The Garnett Review from Garnett, Kansas on September 7, 1916 · 2
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The Garnett Review from Garnett, Kansas · 2

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Thursday, September 7, 1916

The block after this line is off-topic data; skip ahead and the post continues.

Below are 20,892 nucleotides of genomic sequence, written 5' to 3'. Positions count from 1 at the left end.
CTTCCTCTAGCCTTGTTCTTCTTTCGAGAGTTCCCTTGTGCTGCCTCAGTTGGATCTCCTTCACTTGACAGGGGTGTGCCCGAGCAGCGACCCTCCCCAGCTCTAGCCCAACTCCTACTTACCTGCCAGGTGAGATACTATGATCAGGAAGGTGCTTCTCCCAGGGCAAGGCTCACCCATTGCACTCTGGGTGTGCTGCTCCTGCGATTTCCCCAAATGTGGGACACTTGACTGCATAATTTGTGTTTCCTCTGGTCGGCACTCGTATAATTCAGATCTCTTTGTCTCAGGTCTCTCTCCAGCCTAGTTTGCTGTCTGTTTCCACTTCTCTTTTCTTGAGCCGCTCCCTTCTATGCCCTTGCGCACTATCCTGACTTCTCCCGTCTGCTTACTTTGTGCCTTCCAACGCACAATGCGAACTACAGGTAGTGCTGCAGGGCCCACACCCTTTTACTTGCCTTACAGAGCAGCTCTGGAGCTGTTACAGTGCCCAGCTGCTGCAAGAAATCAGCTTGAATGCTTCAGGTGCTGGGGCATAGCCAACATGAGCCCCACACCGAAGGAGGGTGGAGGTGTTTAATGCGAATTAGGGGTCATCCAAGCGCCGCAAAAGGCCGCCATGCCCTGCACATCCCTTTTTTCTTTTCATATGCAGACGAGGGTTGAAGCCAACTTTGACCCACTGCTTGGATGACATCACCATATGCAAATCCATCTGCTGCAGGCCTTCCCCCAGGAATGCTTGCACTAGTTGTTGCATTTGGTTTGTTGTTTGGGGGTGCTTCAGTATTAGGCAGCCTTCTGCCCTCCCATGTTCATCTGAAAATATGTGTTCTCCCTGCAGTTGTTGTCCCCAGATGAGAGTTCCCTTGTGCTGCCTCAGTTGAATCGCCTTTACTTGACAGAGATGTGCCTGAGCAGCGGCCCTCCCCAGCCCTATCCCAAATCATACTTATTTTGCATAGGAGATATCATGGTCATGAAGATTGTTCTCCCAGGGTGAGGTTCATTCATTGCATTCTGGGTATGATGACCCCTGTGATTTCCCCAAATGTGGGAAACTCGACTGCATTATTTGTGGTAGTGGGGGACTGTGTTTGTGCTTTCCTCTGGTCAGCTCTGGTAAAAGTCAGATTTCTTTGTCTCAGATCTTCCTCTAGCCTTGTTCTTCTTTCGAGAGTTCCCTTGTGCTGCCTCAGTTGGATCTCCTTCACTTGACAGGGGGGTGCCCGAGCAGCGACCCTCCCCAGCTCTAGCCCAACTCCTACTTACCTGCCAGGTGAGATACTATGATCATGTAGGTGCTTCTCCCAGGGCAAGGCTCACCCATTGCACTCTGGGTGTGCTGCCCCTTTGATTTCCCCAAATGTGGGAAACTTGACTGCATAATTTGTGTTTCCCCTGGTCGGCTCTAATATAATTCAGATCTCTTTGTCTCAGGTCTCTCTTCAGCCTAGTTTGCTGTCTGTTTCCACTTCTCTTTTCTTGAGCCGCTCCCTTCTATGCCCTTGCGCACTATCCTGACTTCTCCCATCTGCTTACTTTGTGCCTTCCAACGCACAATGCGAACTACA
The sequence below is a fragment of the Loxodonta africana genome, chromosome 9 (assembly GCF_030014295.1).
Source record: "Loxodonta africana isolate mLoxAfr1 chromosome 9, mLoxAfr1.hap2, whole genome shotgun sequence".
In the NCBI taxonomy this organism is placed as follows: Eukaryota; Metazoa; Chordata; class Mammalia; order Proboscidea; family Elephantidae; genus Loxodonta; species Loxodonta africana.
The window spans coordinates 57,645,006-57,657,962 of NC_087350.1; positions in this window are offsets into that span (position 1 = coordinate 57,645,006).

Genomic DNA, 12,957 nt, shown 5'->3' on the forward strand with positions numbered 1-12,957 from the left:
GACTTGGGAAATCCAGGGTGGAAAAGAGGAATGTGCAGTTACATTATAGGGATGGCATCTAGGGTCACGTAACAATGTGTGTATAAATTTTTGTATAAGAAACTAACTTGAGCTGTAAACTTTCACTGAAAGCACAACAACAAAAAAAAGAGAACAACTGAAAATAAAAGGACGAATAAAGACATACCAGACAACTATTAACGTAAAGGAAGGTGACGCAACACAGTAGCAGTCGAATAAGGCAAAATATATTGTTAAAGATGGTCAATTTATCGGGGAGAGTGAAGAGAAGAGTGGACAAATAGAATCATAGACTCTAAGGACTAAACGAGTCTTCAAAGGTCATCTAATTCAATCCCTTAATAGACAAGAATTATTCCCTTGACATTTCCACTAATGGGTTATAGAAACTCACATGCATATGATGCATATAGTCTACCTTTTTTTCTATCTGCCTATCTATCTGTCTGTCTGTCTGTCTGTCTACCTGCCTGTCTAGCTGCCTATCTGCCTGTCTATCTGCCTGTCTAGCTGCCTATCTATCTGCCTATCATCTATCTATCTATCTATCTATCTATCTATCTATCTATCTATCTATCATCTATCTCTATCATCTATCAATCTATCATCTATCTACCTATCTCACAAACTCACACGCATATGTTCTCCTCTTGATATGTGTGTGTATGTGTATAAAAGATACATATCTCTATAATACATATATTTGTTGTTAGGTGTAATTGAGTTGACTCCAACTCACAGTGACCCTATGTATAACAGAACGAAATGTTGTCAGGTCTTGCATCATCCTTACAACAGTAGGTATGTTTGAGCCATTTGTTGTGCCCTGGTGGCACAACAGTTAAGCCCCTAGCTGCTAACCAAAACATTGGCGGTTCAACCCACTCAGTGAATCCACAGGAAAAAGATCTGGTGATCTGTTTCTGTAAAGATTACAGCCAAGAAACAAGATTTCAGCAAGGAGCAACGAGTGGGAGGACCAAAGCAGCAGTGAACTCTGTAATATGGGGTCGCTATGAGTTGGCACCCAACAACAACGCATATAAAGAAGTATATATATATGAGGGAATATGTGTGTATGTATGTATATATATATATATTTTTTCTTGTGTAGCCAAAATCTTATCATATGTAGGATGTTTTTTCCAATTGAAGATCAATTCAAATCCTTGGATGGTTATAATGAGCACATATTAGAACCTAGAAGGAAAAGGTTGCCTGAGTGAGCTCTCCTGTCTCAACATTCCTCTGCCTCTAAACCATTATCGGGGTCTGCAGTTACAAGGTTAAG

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THE GARNETT REVIEW THE EVENING REVIEW. AND JOURNAL PL A IN DEALER PUBLISHED EVERY THURSDAY i , j CHILD LABOR LAW PASSED. - -. ' RICHARDSON & CHAMPE W. O. CHAMPE, Editor C. T. RICHARDSON, Manager Entered as second-class matter October 26, 1915, at the postoffice at fSarnett, Kansas, under act of Congress of March 3, 1879. OfScial Paper of Anderson County and Subscription Rates One year $1.50 fiix months .75 Both Telephones The Review W. O. Champe C T. Richardson .195 .116 .112 HUGHES' SPEECH ING. DISAPPOINT Chas. E. Hughes made a speech at Seattle, Washington, the other day, and the Seattle Times, an independent Republlican paper, printed the following editorial regarding the speech: "The thousands who heard Charles E. Hughes speak last night at The Arena were disappointed. They realized that, oratorically, his address was admirable, but. they came away with a definite impression that the Republican candidate had not offered a single constructive suggestion in the course of his remarks. "Tied to the political fortunes of no party and no candidate, The Times' feels it can view the national presi dential campaign impartially, and it does not" hesitate to declare that the New Yorker cannot make a winning fight on a program of destructive criticism. The public is not averse to being advised of the errors of the Wilson administration, but it desires to know what his opponent would have done under the same circumstances, and, in particular, what he propose to do in the event that he is elected next November. "The greatest applause aroused by any of his remarks followed his reference to Alaska and the tariff. Here was his opportunity to lay before the people of the Northwest his views on these two great questions. Instead, he contented himself with brief and remarkably vague generalities. He did not make one constructive . suggestion and he was singularly reserved in his comment upon conditions developed by the Democrats or likely to be developed during the next administration. "In point, of fact, the Republican candidate is not meeting the issues raised by his Democratic opponents. He is not giving the Republicans the port of leadership that spells victory. His address last night was substantially the same as that delivered at other places on his Western tour. It excited favorable comment when first delivered, because it was considered as an introduction to later remarks which would , acquaint the people with his Stand on the big issues of the day. He has not fulfilled those expectations. The Times remarked, in comment on his acceptance address, that it lacked force, vigor, constructiveness and definiteness. Identically the same criticism can be made of the address delivered at The Arena. "If last night's speech is the best that Mr. Hughes has to offer the American people, there is every reason to credit the assertions of Eastern observers, who predict a comparatively easyvictory for Mr. Wilson in that section. Furthermore, it is not at all improbable that the G. O. P. majorities in the strongly Republican Western states will be materially re duced." President Wilson won another victory when congress parsed a child labor law, which broke the shackles that, for years, had practically enslaved many thousands of children many of them mere babes who were forced to work in the factories in the East and the South, wearing out their lives, becoming old even before they were men and women. These little ones had never known the joys of childhood. In many instances, children only eighteen months old were compelled to work to help their parents to gain a livelihood. Child labor bills had been introduced in congress many times, under numerous administrations, but they were always defeated many times pigeon- holed and there seemed to be no free dom from slavery for them. But when Woodrow Wilson became president, he espoused the cause of these little ones, and was" determined that they should be freed. Congress halted and wavered and killed time by discussion, but President Wilson never lost sight of the measure. Fin ally, he insisted that congress act. As a result, the shackles are broken, and no longer can greed force the babies to sit, lay after day often twelve or more hours per day at the machines that were grinding out their lives But. of course, the "misses" and madams without children who head the so-ealled Woman's party will con tinue to traipse up and down the country denouncing President Wilson because he sees fit to differ from them in the plan to -give woman the ballot, These women would defeat this friend of the children and this advocate of woman suffrage who went from WaJi incrton to New Jersey to vote, for ballots for women; and they will continue to advocate the election of a man who did not go home, to New York, to vote on the same proposition did not go home to vote at all, and has not voted since 1910, according to reliable reports. But, we cannot STOPPED THE STRIKE! JOHN P. ST. JOHN IS GONE. Kansas' First Prohibition Governor Died Last -Thursday Evening. , Kansas City Post. - . - Every citizen of this republic, no matter what walk of life he treads, should turn to Washington today and be glad in his heart that in the presidential chair is Woodrow Wilson. Great as may have been the achievements of his administration, note worthy as his service to industry, to farming, to finance, to the cause of peace has been, they sink to insignificance when compared to the crowing victory which used the Sword of Justice to maintain industrial Peace. There will be no railroad strike. There will be no interruption of the avenues of commerce, no stoppage of the mills and factories, no famine in great centers, no display on angered venom, no f launtintg of uniformed power. Law has supplated Force. v Through his leadership, congress has recognized the fundamental fact men are human beings, and that, pitted against profits, human rights must be paramount. All labor is lifted to a new level. For the lawr which recognizes an eight- hour day for railroad men must rest for its vindication upon the principle that Society, as a whole, is interested in the physical-welfare of all its citizens and that those who serve must be protected from inordinate greed for profits. The Progressive who, four years ago, followed with religious frenzy the doctrine of human rights, now finds that his dream is realized in a Wilson, not a Roosevelt, who, at the hour of the triumph of the doctrines he preached, is attacking the man who made them possible. Kansas City Star. John Pierce St. John, ex-governor of Kansas and a nation-wide figure for prohibition's cause, died at Olathe at 6:40 o'clock last Thursday, after an illness of two months, caused by heat prostration June 20. At that time, Mr. St. John was in Jetmore, where he was engaged in a ninety- days speaking tour for a temperance organization. rle canceled the remainder of his engagement and re turned to Olathe, but recovered suf ficiently to attend the Prohibition national convention in St. Paul, July 18, 19 and 20. On his return home, he stopped at Shelbyville, 111., July 23, where he made his last address before a Chautauqua audience. Governor St. John took to his bed shortly after his return from St. Paul, and weakened steadily. For a week preceding his death, he was unconscious the greater part of the time. At 5:15 o'clock Thursday afternoon, his rr . :om(o real estate partner, M. V. C. Parker, The Democrat, who declared that his party is the party of progress, will was admitted to his room. Governor rejoice in the fact that his party has set new standards of life for so large I St. John recognized Mr. Parker, and, a portion of the community. in parting, said, "God-bye, Martin." The Republican who believes" that Business is the special object of life He then fell into a sleep from which will be glad that President Wilson has- protected business all business he did not awaken from the obstinacy of ja. smalt part of business. It is more than fitting that the great victory of Wilson, the preservation of peace with justice, for the law as passed provides for a thorough investigation of all facts, with protection for the legitimate rights of every investor, should come at the very hour when he was announcing that this shall be a country of "Americans for a Big America." Only those who desire great profits on toil of other human beings can object. The cool judgment which has kept this nation from entering upon the bloody conflict across the water, which has made this nation the Big Brother, Republicanism, where he CQuld not tne enemy, oi a sir repuuuc, u, una b do fas greatest service to the state, Peace has been accomplished. A great calamity has been averted. in fighting through the prohibition I Only a master statesman, with a passion for Humanity and for a loftier amendment to the state constitution. John Pierce St. John first became a political factor in Kansas as a leader of the fight on United States Senator Samuel C. Pomeroy, of Atchison. Pomeroy and St. John were friends, but the latter championed Pomeroy's opponent, the late John J. Ignalls. The issues were bitterly fought. Ignalls won. bt. John became a leader m 41& Uploda-tc Pullman Tourist Sleepers nnd fvQQ recti ninsrcHaircavs on fas trains to California take you through in comfort vi5 the Santa Fe. Personally conducted Tourist Sleepers throe times a week. Fred Hftrvcy mazA service. Lrfikai al stop-ovei-s. I?tioinCltCs on Salc ScP-2 to Oct., 6. Garnett, Kansas, $33.00 $33.05 For Particulars Call or Write C. S. Coleman, Agent, Garnett, Kansas. Meal of Social Justice, could have made these possible. PEOPLE WILL PAY THE FREIGHT. help believing that the mothers of children will cast their votes for the friend of children the man who saved them from a liv- THE CHICKENS RETURN. Salina Union. "Chickens come home to roost.' The expresison is trite; the applica tion lies in the opportunity to utilize it. -Back in October, 1914, Mr. Raymond Robins, who is now supporting the candidacy of Mr. Hughes, indulg ed in the following remarks, which, more or less, must embarrass him in his present political attitude: "The most skillful, the most courageous, the greatest statesmanship of the last two years in this world was the manner in which Wilson averted war between this country and Mexico. The reason that the blood of Ameri can men sons of our homes' is not today reddening the hot sands of Mexico, to serve the interests of a few corporation magnates and speculators, is due more to the courage and con stancy of Woodrow Wilson than to any other factor in American life. would count myself poor and small, nize wisdom, courage and public serv ice, even if it had been shown by the chief of an opposing party. Was Mr. Robins wiser year before last than now? Is his tribute recall able? Governor Capper is going after Judge Flannelly and the big gas grafters in good shape, and he will get them, too. Yates Center News. Do you think he will "get" the former attorney-general who now sits on the supreme bench, who pocketed several thousand dollars of Kansas Natural's money in. the receivership case ? - - Bring your jod w-oric to ine Keview. The Ottawa Herald is worried over the result of the prevention of the railroad strike, because, as the Herald ing death this great Emancipator of says, the peopLe must bear the burden the Child Slave. of an incrase of freight and passenger rates. The Herald says, m effect, i 1 . 1 1 T 9 A. - A HAD FAITH IN HIM. mat tne raiiroaas aon i propose .o pay the added expense of running their The railroad employes who had trains, which is inevitable as a result planned to strike last Monday said of the eight-hour law. they would call off the strike only Everyone knows that the people on one condition: that congress pass have always been compelled to pay an eight-hour law and that it be sign- for every change that means better ed by the President by midnight Sat- pay for their men or for anything urday. which adds to the safety of the em- Saturday night, the senate passed J ployves. Whenever a change is pro- the bill that had passed the house posed, the railroad companies object passed it without amendment only and insist that they are about to be one Republicas senator, Robert M. La- forced into bankruptcy. Every pro- Follette, voting with the majority, posed change is met with a threat to Two Democrats voted against it, and advance rates and make the people they should be buried in oblivion when pay the bill. their terms expire. The people of the country have been But the bill was not yet a law very patient, so far, and, while they it lacked the signature of the Presi- did not like to have to dig down into dent. Yet, the heads of the rail- their pockets to pay the advance in way brotherhoods sent out the mes- rates, they paid it, though grumbling sage that called off the strike. Why ? ly But, the people are being educat They had faith in President Wilson ed, and they are doing a little think- they knew he would sign the bill. He jng and figuring for themselves. The was at his summer home, and it was present trouble (which, it is hoped, discovered that he could not reach has been settled for a while,) has been Washington in time to sign it at the a great educator, and men who, a hour designated, and the bill could not short time ago, were opposed to gov- reach him in time. But he did sign it ernmmt nwnorshi haw had th Sunday, as soon as it reached him. scales removed from their eves, and Investigation showed that there was they now see that government owner- no law making the signature on Sun- ship is the only way in which the rail- day illegal. However, to make assur- roa(j problem can be settled for all ance doubly sure, the President sign- time. It would prevent strikes in the ed the bill again Monday. future, and freight and nassenger The railroad brotherhoods had faith rates would be reduced. in the President, and he did not be- The railroads now threaten to fro to What has become of the dreadful fears concerning those eggs from China and that meat and corn from Argentine that our new tariff was to let flow in and starve our producers of meat, eggs and corn? Pratt Union. In his administration Kansas became "dry." Mr. St. John served two terms as governor of Kansas, 1879 to 1883. Nation-wide prohibition had always been Mr. St. John's dream. But he said it would never come through the Prohibition party; Congress could pass a law prohibiting the manufac ture, transportation, exportation and sale of liquor, he said, and there would be an end to it. A constitutional amendment, he said, would be bad judgment. St. John was called a traitor in 1884, Goto A. T. HOLCOMB In The Pilkington Building. FOR YOUR 'FARES! LOAMS The Rates Are Reasonable tray the trust. EDISON FOR WILSON law to test the new eight-hour law. They will not do so if they know when they are well off. And they will go slow about an annreciable advance in Last Monday, Thomas A. Edison,! t nat tn the electrical wizard, Republican and stand much morfi foolishness. u the supporter of iheodore Roosevelt for b.. , ton harH there presidential nomination, said at Ln 11t,;toqi n,, r 1 tit W Mi UlUf VtDUH A J IVkJIVt eminent ownership, and when the peo pie demand a thing, they will get it. Snmp claim that the povprnmpflt Not since I860 has any campaign I ont b the road that J i a. ii . 1 ty billion instead of four billions. dollars, and we are unable to pay the price, lhe people who make this ob- An exchange remarks: "The fathers and sons at home in peaceful, profitable employment is a vital issue in the home life of America. Do you think the mothers, the wives and sisters of Germany, France, Austria, England, Russia and Italy would not when he left the Republican party to understand this issue ?" become standard-bearer for the Pro hibition party, as nominee for the Four years- ago, the business of this J presidency. Soon after he had an- country was sadly lacking in banking I swered affirmatively a letter sent him and credit facilities abroad. Today, J by Frances E. Willard, imploring him American banks are open in many to lead the movement, threatening foreign centers, and our commerce has and x inflammatory letters to him already felt their great value. The crowded the Olathe mails. Bulletin. But Mr. St. John, a crusader whose had betgun balloting on the gubernatorial nomination. Mr. Str John married Susan J. Parker March 28, 1860. o Alfalfa Worm. U. S. Planning a Great New Industry Manhattan, Kas., Aug. 31. The alfalfa webworm has appeared in large numbers in many Kansas al falfa fields. Another brood of these worms- will hatch before winter and farmers should wage war on them, or serious damage will be done. - "Farmers should watch for the next brood of worms and take immediate action," says T. H. Parks, specialist in entomology, division of extension, m lyiz, lneoaore itooseveit, most not succeed, paid no attention to vehemently: "The Republican party is threats and communications and not coming back!" He probably did pictures of his affigy hung up to be not think, then, that he would seek hooted at, and then burned. j i -r- ..i. i x . I tne ttepuoncan nomination xor presi- Many Republicans attributed the dent in 1916. I dpft f Jamc CI Rlaino tfco PTMiH- Kansas Agricultural College. "The only fear was that his efforts might LCrP J CUt fr hay f- The isreat fault that nrotectionist I , . . .. .. . . . John s entrance into the race leaders nna witn tne unaerwooa tanir is that it makes the wealth of the country pay in proper proportion tr the support of the government. to St. Sow Wheat in Corn Stubble Land. Saratoga. N. Y.r that he will work and vote for Woodrow Wilson. Said he: made such a direct call on Simon Pure Americanism. The times are too serious to talk or think in terms of Pie- publicanism or Democracy. Real Am- J jtion do not stop to consider that encans must arop parties ana get down to big fundamental principles. the amount of money that is really invested in , the roads is not twenty "More than any other president in bim but four bilIions rest my memory, woodrow Wilson has - T1P been faced by a succession of tremend-1 ., , ... ous problems, any one of which, dead- fv Wllimia w,, nf wiiin.c ed the wrong way, would have had -.in . , , . - fc lA ,Tr., , , . . When the railroads make their figures disastrous results. Wilson s decisions, r , . , , , . . ' for the people to read, showing that , , 6 ,., , they are making but a fair return on ious trouble, nor are they likely to He has given us peace with honor. their investment, they do not tell the TlMnla that tVlOV !)K ncino. t-ir-o-nT Hughes talk about the United States " ir T - 7 7 Z being despised is nonsense. Neutral- , . . . . . ,. , . , , i uuuuiis. j. near; liKLLrto a-rt: not guess ity is a msghty trying policy, but back I . , , . , . . 1 . . f f ' ' . , x work they are statistical, and can be The Rea-Patterson Milling Com pany gives farmers this good advice: "On account of the very hard condition of the ground, which makes plowing almost impossible, we think it advisable to remind our farmer friends that their corn stubble land would make the finest wheat land pos sible. "The corn crop has reached the stage now where it can be cut off the ground, and it's very easy to disc this ground up and put it in fine shape for the fall sowing of wheat. "As we see it, this is the finest J year to plant wheat, with the pros pects of a good price next harvest, that we have seen for a long time. This year's crop is going to be very short, and it's going to take a big crop next year to fill up all the holes. If we should not raise a big crop, wheat will sell at a very high figure. "So, taking the whole situation into consideration, we think it is a splendid fall to sow an increased acreage of wheat, and we would like for you to see as many farmers as possible, and persuade them to plant wheat this fall, and to use as much of the abandoned corn acreage as possible, as, unless the corn ground is used for wheat sowing, we fear there will be quite a shortage in the acreage the coming year." of it is international law, the rights of humanity and the future of civil ization." ' Speaking of Roosevelt's friend Pen rose, the lopeka Capital remarks: "When Pennsylvania's Senator Pen rose speaks against the principle of income taxation and against a special tax on munitions surplus profits to help pay for giant "preparedness," suggesting that all revenue should be raised by a duty on imports, he may. speak for Pennsylvania manufacturers and millionaires with big incomes. He doesn't speak for the Middle West, nor for the mosses of voters who com pose the Kepublican nartr " The Capital might have added: or any- other party. - v proven by investijration at Washington figures made by official investigation. " ' Do a little investigation on your own account. Think for vourselves. 'AMERICANS FOR BIG AMERICA." That is President Wilson's slogan. He gave it to the people in his speech of acceptance of the Democratic nomination for the presidency Saturday afternoon, at Shadow Lawn, X. J., the summer home of President and Mrs. Wilson. It is a slogan that is endorsed by every true, loyal citizen of the United States. The burning of St. John in effigy in Topeka, November 27, 1884, was the act of the more fiery spirits in a ! crowd of three thousand persons. A denunciatory speech made to the crowd was credited to Patrick H. ly, should the worms appear in large numbers'. This will compel them to feed on the shoots near the ground, where they should be killed by means of a harrow made of brush, or by the use of a smoothing harrow, into the middle of which a piece of old wire fence has been woven. This will crush many of the worms if used af-1 growing. Department of Commerce, Washing6 ton. The high prices of flax fiber from which linen is made has centered at tention on the necessity of establish ing a real linen industry in the worlds There seem to be two big problemt which must be solved before fcucces is assured. One is to find some arti ficial method of preparing the flax straw for the spinner, thus relieving the flax grower of this task, and tb other is to convince the American public that American made linen is at good as any other. There are a mora ber of minor problems', and they art all discussed in a report by W. A Graham Clark just published by th Bureau of Foreign and Domestic Commerce, department of Commerce The only country in which the pro duction of flax fiber has increased consistently in recent years is Rus sia. In the British Isles and in FrancCi the production has decreased in spitt of all efforts to keep the industry In Austria-Hungary, Bel ter the hay crop is removed. "The worms injure the alfalfa by tying the tops together by means of a web and devouring the foliage. They ruin the quality of the hay in a short time. There are four or five jrenera- Coney, who had been a friend of the tions each year but they be governors. .But wnen Mr. at. jonn come numerous enough to injure tfce again visited the Kansas- capital the crop untn late summer. first time in eighteen years, in 1905, P. H. Coney was on the first men I he knew who shook his hand. The pole on which the effigy nung was bought by a friend of Mr. St. John and made into canes, which sold for $1 "The moths are small and buff colored, and rise in large numbers as one walks through the alfalfa. They fly a short distance only. "The worms feed on a number of weeds. Winter is passed in their each. The proceeds, $1,500, were given pupal cell one inch below the surface to the Prohibition party. of the ground. Renovation of alfalfa So bitter was the feeling against j fields will help to keep them in check. Mr. St. John in 1884 that the legisla ture changed the name of St. John county to Logan county. Gov. John A. I Mexican Band Plays "Dixie." Martin went on the floor to denounce J From tb Spokane Spokesman-Review. St. John. Years after, it was St. John Calexico, Cal. With American sol- who reminded the people of Kansas diers lined up along the international that Governor Martin's grave was un- boundary line, all standing at "at-marked, and led a movement that tention," the strains of "Dixie" and created a memorial fund to honor the the "Star-Spangled Banner" floated For Sale in Harris, Kansas. Wishing to build elsewhere, I have two good rental properties- and six vacant lots in the city of Harris, Kan sas, which I wish to dispose of. For further information, write s7t3 . C. W. GAUZE. Osawatomie, Kansas: September 14. Half Sole Your Old Tires. Get 2,500 to 5,000 miles from your old auto tires by double treading, at from $2 to $2.75 each. We also make new and -repair old auto tops. For particulars and prices, write , JOHN EGY, 31t4 Parker, Kas. o Reserve space in the Booster Fair edition of The Reviw. memory of Martin. John P. St. John was a son of Sam uel and Sophia St. John, and was born in Brookville, Franklin county, In diana, February 25, 1833 He went to school in a log school house, clerking in a store to pay part of his expenses. While in his twenties, he went to California, where he chopped wood, worked at mining, steamboating and merchandising. In 1860, he took up law in a firm at Charleston, 111., entering the firm after a year's apprenticeship. He enlisted for the Civil war as a private in Company C, Sixty-eighth Illinois volunteers, and was elected captain. He served with honor, and when the One Hundred and Forty-third Illinois was organied, became its lieutenant-colonel. - He retired to private life in 1864, and, in the year following, moved to Independence, Mo., where he practiced law four years. He went to Olathe in May, 1869, forming a law partnership ' with M. V. Parker. It was later dis-! solved. In 1872, Mr. St. John was elected to j the state senate from Johnson coun-j ty, declining a re-nomination. In 1876, he refused the nomination of -the Kansas state temperance convention, and withdrew His name after the Republican convention the same year across from Mexico. The music came from the Twenty-fiifth regiment Mexican band. It is a habit for many American soldiers to listen to the concerts, and as the band struck the first strains of the national anthem, all the Americans stood. OTTAWA l$rium and the Netherlands, the indus try has not been able to hold its own. The American production has neref been of importance. Thanks to tht liberal government aid and to cheap labor, the Russians had gradually been getting a monopoly of the buti ness up to the time the war broxt out. In the United States, flax has been raised almost entirely for the seech which is used to make the well-known linseed oil so necesary for the produc tion of good paints and varnishes. Of some 3,000,000 acres of flax raised in this- country in 1915, the department of agriculture estimates that nJy 2,000 acres were devoted to flax fof fiber. The bulk of the straw from the seed-bearing plants is burned and used for fertilizer. It should be borne in mind, however, that flax-growing for seed and flax -growing for fiber art separate and distinct industries. Somt flax is grrown both for seed and fibefj but a decision must be made as 16 which is to be the more important product, just as the sheep-raiser must decide .whether, muttoa. or .wool is. 10 be the primary consideration. O ! Save Your Feed Sacks. Farmers, gave your good feed sacks and bring them to the Garnett Mill and we will pay you 3 cents each, W. O. DECKER & CO. OTTAWA. KAN S. CATALOG FREE Booster Fair edition of The Review September 14. ( CHILDS & SON F. D. Porter, Colony Gibbs & McCaslin, Kincaid ROBE MERC. CO., Amiot